At Oxford University, a brilliant computer, called Pythia, after the Sibyl at Delphi, is examining fragments of classical inscriptions – and brilliantly working out what the missing words are likely to say.
There are few greater thrills in the ancient world than original inscriptions and letters.
Some of the best have only just been discovered, during the dig for the financial news company Bloomberg’s new European headquarters of the City of London – where a Mithraeum, a Roman temple sacred to the god Mithras, was discovered in 1952. They were found beneath a pub in the City during work near Bank Tube station.
During the dig, 14,000 Roman artefacts were found, and all in a miraculous state of preservation – that’s because the Mithraeum was on the banks of the River Walbrook, a small river that feeds down into the Thames. The mud prevented air getting to the wood, stopping it from rotting.
The wet mud has preserved an extraordinary array of Roman finds: the bones of sacrificed chickens; tiny Roman leather shoes, worn by a child; combs; brooches; pewter plates; spearheads; and a charming lead plaque of a leaping bull, thought to be the zodiac symbol Taurus. The finds include 200 styluses used for writing the tablets, 300 brooches and dozens of different shoes, from a soldier’s hob-nailed boot to a lacy, perforated carbatina – the Christian Louboutin of its day. A bread oven has been found, as have the remains of north African cockroaches which fed off piles of grain.
There’s a charming, tiny, amber amulet, perhaps worn by a child, in the shape of a gladiator’s helmet. Valuable amber was thought to have magical protective properties by the Romans, and the helmet shape was symbolic of protection.
Most important of all, though, are wooden tablets, with some of the earliest Roman inscriptions in Britain. Romans wrote letters, by scoring their words into wax, set into wooden tablets, with a stylus – or a sharp piece of pencil-shaped metal – several of these styli are in the Bloomberg artefact display case. The wax has long since rotted away. But Roman letter-writers dug too deep into the wax, leaving their words inscribed into the wood behind.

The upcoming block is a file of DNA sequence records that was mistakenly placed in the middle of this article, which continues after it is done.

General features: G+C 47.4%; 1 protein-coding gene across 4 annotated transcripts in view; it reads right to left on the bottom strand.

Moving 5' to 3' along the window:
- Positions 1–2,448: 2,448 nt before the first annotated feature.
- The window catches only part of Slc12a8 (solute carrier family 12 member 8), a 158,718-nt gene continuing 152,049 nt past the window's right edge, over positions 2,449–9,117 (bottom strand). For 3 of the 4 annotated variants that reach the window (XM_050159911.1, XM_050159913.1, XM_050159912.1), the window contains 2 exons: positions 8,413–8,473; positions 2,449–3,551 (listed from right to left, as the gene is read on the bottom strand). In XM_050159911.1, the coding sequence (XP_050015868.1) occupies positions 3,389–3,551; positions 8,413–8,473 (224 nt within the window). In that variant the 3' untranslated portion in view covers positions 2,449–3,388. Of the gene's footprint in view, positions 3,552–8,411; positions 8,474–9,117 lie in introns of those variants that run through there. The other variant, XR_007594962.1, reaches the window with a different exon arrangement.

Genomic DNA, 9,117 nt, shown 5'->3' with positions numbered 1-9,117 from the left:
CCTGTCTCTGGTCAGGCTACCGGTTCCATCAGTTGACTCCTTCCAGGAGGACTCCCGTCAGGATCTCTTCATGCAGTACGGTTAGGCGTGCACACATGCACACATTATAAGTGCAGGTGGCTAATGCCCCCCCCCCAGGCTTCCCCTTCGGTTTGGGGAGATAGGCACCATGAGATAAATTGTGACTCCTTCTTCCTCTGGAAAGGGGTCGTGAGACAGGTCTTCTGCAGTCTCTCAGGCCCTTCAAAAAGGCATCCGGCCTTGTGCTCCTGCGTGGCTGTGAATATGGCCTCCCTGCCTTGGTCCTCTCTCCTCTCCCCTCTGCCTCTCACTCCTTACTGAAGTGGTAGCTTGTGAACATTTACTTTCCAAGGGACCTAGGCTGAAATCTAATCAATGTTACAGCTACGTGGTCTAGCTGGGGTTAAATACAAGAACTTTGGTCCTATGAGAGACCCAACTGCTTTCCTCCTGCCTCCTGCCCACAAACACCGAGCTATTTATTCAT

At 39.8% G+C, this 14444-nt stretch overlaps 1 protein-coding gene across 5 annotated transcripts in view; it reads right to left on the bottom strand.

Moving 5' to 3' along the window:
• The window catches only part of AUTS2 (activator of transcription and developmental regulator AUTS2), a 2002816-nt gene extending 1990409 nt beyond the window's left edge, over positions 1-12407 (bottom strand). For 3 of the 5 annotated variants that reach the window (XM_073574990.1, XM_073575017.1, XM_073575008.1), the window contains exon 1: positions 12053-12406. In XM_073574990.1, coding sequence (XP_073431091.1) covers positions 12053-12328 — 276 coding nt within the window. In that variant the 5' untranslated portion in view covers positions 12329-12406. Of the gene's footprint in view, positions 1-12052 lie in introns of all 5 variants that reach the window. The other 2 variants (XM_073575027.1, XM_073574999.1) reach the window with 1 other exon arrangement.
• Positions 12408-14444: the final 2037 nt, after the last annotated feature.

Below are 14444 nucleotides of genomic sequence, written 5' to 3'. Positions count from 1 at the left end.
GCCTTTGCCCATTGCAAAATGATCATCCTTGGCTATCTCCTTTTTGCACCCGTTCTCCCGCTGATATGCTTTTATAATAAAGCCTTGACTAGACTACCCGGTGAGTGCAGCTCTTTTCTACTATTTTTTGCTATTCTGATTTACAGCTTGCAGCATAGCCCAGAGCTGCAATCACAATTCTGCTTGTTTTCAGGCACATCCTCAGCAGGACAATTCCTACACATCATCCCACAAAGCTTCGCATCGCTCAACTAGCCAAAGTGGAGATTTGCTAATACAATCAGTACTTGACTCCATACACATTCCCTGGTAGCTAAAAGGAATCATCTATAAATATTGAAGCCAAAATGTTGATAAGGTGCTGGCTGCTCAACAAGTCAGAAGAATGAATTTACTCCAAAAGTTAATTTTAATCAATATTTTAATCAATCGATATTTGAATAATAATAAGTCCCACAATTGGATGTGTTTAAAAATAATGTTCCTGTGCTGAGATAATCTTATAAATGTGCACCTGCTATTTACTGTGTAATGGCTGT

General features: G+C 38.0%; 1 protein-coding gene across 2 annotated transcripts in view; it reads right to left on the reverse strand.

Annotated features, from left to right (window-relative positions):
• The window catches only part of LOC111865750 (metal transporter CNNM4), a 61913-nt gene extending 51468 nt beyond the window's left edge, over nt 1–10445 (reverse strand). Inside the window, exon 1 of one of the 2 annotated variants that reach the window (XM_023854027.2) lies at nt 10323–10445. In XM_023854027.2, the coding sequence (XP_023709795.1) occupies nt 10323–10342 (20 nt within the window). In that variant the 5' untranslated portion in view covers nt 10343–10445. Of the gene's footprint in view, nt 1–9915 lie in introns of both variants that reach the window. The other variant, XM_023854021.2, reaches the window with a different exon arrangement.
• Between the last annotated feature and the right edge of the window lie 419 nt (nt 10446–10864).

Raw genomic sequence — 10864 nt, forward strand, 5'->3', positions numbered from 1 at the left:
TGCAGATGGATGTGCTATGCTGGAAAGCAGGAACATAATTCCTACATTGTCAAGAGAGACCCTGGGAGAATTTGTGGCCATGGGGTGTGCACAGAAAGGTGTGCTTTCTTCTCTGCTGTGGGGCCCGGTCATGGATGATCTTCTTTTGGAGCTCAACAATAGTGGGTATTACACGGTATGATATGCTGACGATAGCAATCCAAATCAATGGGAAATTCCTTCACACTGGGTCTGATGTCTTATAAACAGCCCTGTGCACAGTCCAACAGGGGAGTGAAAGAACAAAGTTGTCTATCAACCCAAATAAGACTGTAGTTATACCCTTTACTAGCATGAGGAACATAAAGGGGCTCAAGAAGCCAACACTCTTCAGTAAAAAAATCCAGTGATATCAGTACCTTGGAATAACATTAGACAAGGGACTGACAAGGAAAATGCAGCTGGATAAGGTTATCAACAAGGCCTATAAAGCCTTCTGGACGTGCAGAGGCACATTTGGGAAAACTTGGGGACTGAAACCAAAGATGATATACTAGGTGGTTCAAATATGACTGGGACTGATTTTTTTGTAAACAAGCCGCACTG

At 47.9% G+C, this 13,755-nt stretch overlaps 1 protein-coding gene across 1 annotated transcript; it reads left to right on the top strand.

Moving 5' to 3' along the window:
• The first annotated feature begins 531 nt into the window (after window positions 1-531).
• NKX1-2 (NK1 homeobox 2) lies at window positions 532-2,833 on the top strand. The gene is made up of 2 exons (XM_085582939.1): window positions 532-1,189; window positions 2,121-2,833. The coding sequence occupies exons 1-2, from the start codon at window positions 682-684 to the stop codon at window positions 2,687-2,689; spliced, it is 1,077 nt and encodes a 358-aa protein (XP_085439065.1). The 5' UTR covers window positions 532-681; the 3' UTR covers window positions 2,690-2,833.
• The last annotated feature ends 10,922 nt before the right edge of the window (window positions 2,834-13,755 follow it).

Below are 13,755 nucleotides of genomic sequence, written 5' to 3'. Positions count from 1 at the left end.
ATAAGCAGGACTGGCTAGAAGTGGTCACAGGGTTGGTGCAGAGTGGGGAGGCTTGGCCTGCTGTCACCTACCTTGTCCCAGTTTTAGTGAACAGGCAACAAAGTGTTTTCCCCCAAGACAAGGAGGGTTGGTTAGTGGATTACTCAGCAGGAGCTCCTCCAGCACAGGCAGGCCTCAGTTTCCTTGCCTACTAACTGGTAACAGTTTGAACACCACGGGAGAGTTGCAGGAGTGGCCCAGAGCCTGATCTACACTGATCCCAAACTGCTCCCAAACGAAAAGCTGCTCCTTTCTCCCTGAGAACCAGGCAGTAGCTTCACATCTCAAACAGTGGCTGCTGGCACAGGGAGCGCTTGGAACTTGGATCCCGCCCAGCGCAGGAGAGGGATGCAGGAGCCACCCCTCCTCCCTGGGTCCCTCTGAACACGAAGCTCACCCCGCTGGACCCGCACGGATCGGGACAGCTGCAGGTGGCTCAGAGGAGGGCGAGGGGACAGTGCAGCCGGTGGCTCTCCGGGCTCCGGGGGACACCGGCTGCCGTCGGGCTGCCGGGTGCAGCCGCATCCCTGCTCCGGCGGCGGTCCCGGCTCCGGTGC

Buried under 20ft of mud for nearly 2,000 years, these simple Roman wooden tablets are the earliest handwritten documents ever found in Britain.
Among more than 400 unearthed by archaeologists, they include the first known reference to London – and the first IOU.
Most of the documents, written in wax on a folding wooden frame, date from between AD55 and 85.
Among the tablets are financial records, legal documents, and scribed instructions, most likely for servants running errands.
One such note appears to be a shopping list for basic items, but historians believe it refers to a Roman proverb requesting return of a favour.
‘...I ask you by bread and salt that you send as soon as possible the 26 denarii in victoriati and the 10 denarii of Paterio...’
The tablets, made from wood recycled from wine casks imported from the Continent, give a remarkable picture of a Roman London teeming with businessmen, lawyers, tradesmen and slaves. Within a few years of being established, the city was already a whirring mix of commerce, eating, socialising and fashion. Among the documents are wills, disputes over debts and references to heavy beer-drinking.